Is it that cohorts of people sacrifice their lives for the flag?

Indeed, hardly anyone in the armed forces fights or dies for freedom, much less for a flag, an anthem, core democratic values, or anything else which widely appears on bumper stickers to render the reprehensible more palatable. 

It is rather an uncompromising commitment to duty, for the purposes of one's family or the camaraderie of his or her unit, which enables this mighty sacrifice of self.

Those who have endured basic training will likely recall these hallowed words of one Father Dennis Edward O'Brien:

"It is the soldier, who salutes the flag, who serves under the flag, and whose coffin is draped by the flag, who allows the protester to burn the flag."

The freedom fighter then is the one who imperils himself for the security of even its most reprehensible expressions.

Freedom is inextricably rooted within the unknown, the potentially-unstable and the threat of discomfort.

Its price is the risk of failure, as freedom never promises anything. 

In a free world, no one is naturally entitled to anything beyond the forces which organically compel the aversion to that risk.

The greatest threat to freedom then is the aspiration to define its terms, to snuff out the discomforts and inconveniences which attend its expression.

It is within these very moments of displeasure when freedom is tested, and with it the patience to endure the quest to preserve it for posterity. 

As founder Benjamin Franklin once wrote in a 1755 letter on behalf of the Pennsylvania Assembly, "Those who would give up essential Liberty, to purchase a little temporary Safety, deserve neither Liberty nor Safety."

In simple terms, an employee can protest or behave however he or she pleases, while a free employer can likewise exercise his or her own discretion in response. 

One is then free to express himself and in commensurate measure susceptible to the consequences attending thereto.

Former Air Force pilot and Dallas Cowboys defensive tackle Chad Hennings may have said it best:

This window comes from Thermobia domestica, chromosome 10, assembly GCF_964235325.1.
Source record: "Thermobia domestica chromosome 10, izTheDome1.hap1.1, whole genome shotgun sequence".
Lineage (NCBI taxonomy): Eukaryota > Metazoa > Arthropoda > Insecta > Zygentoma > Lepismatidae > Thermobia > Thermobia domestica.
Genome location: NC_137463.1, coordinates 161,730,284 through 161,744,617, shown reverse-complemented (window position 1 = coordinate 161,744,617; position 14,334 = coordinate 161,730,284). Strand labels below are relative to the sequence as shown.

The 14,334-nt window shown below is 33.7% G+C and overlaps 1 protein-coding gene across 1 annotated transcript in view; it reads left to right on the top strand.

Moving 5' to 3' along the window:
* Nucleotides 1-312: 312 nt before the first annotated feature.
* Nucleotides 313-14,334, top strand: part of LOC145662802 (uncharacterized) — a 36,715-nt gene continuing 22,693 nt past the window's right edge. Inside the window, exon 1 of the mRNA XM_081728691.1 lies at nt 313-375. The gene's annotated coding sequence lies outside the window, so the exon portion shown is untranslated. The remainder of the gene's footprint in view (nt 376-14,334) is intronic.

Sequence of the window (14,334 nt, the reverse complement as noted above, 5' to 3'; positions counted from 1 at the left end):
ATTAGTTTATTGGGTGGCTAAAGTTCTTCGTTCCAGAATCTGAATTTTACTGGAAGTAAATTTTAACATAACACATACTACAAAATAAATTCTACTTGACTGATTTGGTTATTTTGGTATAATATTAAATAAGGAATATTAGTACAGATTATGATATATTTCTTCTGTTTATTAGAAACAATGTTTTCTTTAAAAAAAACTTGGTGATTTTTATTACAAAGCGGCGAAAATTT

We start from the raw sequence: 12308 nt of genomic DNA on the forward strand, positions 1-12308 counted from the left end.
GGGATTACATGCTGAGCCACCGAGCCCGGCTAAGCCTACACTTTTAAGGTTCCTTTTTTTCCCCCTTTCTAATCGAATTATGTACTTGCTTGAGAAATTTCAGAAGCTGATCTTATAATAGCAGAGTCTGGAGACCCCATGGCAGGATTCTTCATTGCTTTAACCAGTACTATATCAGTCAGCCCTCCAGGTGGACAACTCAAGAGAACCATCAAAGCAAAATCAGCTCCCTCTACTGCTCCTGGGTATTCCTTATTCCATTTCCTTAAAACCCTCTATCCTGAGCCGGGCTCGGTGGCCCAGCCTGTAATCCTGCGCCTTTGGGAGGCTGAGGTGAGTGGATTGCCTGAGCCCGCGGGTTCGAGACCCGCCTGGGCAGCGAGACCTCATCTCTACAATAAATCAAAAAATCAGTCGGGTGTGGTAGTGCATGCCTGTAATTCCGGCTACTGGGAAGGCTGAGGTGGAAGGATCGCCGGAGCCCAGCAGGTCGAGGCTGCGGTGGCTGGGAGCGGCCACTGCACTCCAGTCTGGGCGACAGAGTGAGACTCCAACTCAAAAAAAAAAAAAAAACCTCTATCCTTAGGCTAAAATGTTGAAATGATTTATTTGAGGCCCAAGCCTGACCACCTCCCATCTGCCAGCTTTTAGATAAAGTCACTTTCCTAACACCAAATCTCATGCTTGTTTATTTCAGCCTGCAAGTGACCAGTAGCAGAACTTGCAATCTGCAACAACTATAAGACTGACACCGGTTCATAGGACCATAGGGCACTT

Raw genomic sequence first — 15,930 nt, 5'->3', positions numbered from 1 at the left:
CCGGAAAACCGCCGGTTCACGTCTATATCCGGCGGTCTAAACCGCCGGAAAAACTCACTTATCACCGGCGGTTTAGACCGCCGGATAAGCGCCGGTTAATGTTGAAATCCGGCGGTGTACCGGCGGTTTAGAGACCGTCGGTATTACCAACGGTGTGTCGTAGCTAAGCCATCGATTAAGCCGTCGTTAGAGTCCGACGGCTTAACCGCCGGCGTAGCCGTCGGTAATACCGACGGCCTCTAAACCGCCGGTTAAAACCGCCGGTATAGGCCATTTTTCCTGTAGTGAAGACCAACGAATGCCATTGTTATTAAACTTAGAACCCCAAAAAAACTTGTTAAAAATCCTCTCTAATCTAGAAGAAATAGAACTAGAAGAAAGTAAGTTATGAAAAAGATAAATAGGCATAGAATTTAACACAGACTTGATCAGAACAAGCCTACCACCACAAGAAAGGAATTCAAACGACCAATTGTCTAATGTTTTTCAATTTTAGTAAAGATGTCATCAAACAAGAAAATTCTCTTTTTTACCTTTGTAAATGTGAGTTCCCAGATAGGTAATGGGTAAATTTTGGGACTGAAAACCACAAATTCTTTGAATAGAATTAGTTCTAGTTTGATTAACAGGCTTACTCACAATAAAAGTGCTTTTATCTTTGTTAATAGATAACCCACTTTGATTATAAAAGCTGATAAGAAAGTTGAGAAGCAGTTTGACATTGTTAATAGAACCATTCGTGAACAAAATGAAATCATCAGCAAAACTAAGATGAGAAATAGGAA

"I totally believe the league, the owners and the players have been played as pawns on both sides of the political fence to continue to divide an already divided nation."

One of the most remarkable distractions in this world has been that which has impelled people to debate the subject of who ought to be at the political controls, instead of condemning the controls themselves. 

And in pursuit of political righteousness, the debate has moved from the forum of determining what constitutes allowable government action to what form that government ought to take, altogether neglecting to keep that government in check as it has drifted toward total control over our daily lives and the formal economy.

Upon exiting the Constitutional Convention of 1787 in Philadelphia, a group of citizens asked Benjamin Franklin what form of government the delegates had created. He answered, "A republic, if you can keep it."

In summary, the banner of the United States of America, its stars and bars, has draped over the coffins of hundreds of thousands of casualties of war in support of the military-industrial complex and the corporatist agenda, while the same label has applied to the authorization of innumerable war crimes, mass genocides and internment, decisions in favor of slavery, covert coup d'├ętat and false flag operations, large-scale imprisonment of non-violent, victimless criminals, systematic incarceration of political prisoners, and countless regrettable wars of aggression against indigenous persons for the acquisition of their land, resources and strategic advantage.

So when you stand, sit or kneel for the national anthem, do it with the backing of the full range and depth of history in your mind, reminding yourself that your opposition is the manifest expression of the freedom which each of us cherishes yet all too often takes for granted.